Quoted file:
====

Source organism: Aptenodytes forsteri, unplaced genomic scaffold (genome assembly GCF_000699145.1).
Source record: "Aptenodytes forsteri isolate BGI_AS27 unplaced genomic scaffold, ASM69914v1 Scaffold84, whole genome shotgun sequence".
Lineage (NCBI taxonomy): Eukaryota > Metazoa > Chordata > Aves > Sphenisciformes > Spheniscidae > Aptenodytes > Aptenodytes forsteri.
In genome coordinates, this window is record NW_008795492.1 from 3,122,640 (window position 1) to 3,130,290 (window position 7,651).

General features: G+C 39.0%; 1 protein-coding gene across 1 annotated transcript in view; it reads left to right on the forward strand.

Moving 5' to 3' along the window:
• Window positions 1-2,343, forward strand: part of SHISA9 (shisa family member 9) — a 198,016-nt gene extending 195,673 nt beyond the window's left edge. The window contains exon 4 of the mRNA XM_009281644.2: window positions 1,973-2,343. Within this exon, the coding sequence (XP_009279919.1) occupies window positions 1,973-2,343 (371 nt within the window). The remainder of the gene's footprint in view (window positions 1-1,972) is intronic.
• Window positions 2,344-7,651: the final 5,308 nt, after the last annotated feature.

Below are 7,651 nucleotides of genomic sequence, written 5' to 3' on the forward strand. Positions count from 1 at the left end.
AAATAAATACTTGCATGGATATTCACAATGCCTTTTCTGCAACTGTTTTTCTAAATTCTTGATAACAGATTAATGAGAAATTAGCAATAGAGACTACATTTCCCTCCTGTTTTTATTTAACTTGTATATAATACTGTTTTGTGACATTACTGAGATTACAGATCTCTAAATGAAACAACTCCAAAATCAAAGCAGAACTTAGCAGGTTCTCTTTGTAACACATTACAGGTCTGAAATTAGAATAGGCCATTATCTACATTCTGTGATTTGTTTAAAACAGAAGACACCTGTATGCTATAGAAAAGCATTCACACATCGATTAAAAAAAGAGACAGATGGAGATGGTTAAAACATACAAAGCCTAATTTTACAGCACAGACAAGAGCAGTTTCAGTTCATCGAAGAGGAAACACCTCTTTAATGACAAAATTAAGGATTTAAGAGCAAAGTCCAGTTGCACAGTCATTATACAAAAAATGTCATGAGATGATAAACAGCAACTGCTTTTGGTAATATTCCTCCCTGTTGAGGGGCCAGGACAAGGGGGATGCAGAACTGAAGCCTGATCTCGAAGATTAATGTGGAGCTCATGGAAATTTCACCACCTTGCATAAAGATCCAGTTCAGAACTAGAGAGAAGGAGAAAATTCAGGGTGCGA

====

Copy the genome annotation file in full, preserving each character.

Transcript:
Source organism: Aptenodytes forsteri, unplaced genomic scaffold (genome assembly GCF_000699145.1).
Source record: "Aptenodytes forsteri isolate BGI_AS27 unplaced genomic scaffold, ASM69914v1 Scaffold84, whole genome shotgun sequence".
Lineage (NCBI taxonomy): Eukaryota > Metazoa > Chordata > Aves > Sphenisciformes > Spheniscidae > Aptenodytes > Aptenodytes forsteri.
In genome coordinates, this window is record NW_008795492.1 from 3,122,640 (window position 1) to 3,130,290 (window position 7,651).

General features: G+C 39.0%; 1 protein-coding gene across 1 annotated transcript in view; it reads left to right on the forward strand.

Moving 5' to 3' along the window:
• Window positions 1-2,343, forward strand: part of SHISA9 (shisa family member 9) — a 198,016-nt gene extending 195,673 nt beyond the window's left edge. The window contains exon 4 of the mRNA XM_009281644.2: window positions 1,973-2,343. Within this exon, the coding sequence (XP_009279919.1) occupies window positions 1,973-2,343 (371 nt within the window). The remainder of the gene's footprint in view (window positions 1-1,972) is intronic.
• Window positions 2,344-7,651: the final 5,308 nt, after the last annotated feature.

Below are 7,651 nucleotides of genomic sequence, written 5' to 3' on the forward strand. Positions count from 1 at the left end.
AAATAAATACTTGCATGGATATTCACAATGCCTTTTCTGCAACTGTTTTTCTAAATTCTTGATAACAGATTAATGAGAAATTAGCAATAGAGACTACATTTCCCTCCTGTTTTTATTTAACTTGTATATAATACTGTTTTGTGACATTACTGAGATTACAGATCTCTAAATGAAACAACTCCAAAATCAAAGCAGAACTTAGCAGGTTCTCTTTGTAACACATTACAGGTCTGAAATTAGAATAGGCCATTATCTACATTCTGTGATTTGTTTAAAACAGAAGACACCTGTATGCTATAGAAAAGCATTCACACATCGATTAAAAAAAGAGACAGATGGAGATGGTTAAAACATACAAAGCCTAATTTTACAGCACAGACAAGAGCAGTTTCAGTTCATCGAAGAGGAAACACCTCTTTAATGACAAAATTAAGGATTTAAGAGCAAAGTCCAGTTGCACAGTCATTATACAAAAAATGTCATGAGATGATAAACAGCAACTGCTTTTGGTAATATTCCTCCCTGTTGAGGGGCCAGGACAAGGGGGATGCAGAACTGAAGCCTGATCTCGAAGATTAATGTGGAGCTCATGGAAATTTCACCACCTTGCATAAAGATCCAGTTCAGAACTAGAGAGAAGGAGAAAATTCAGGGTGCGA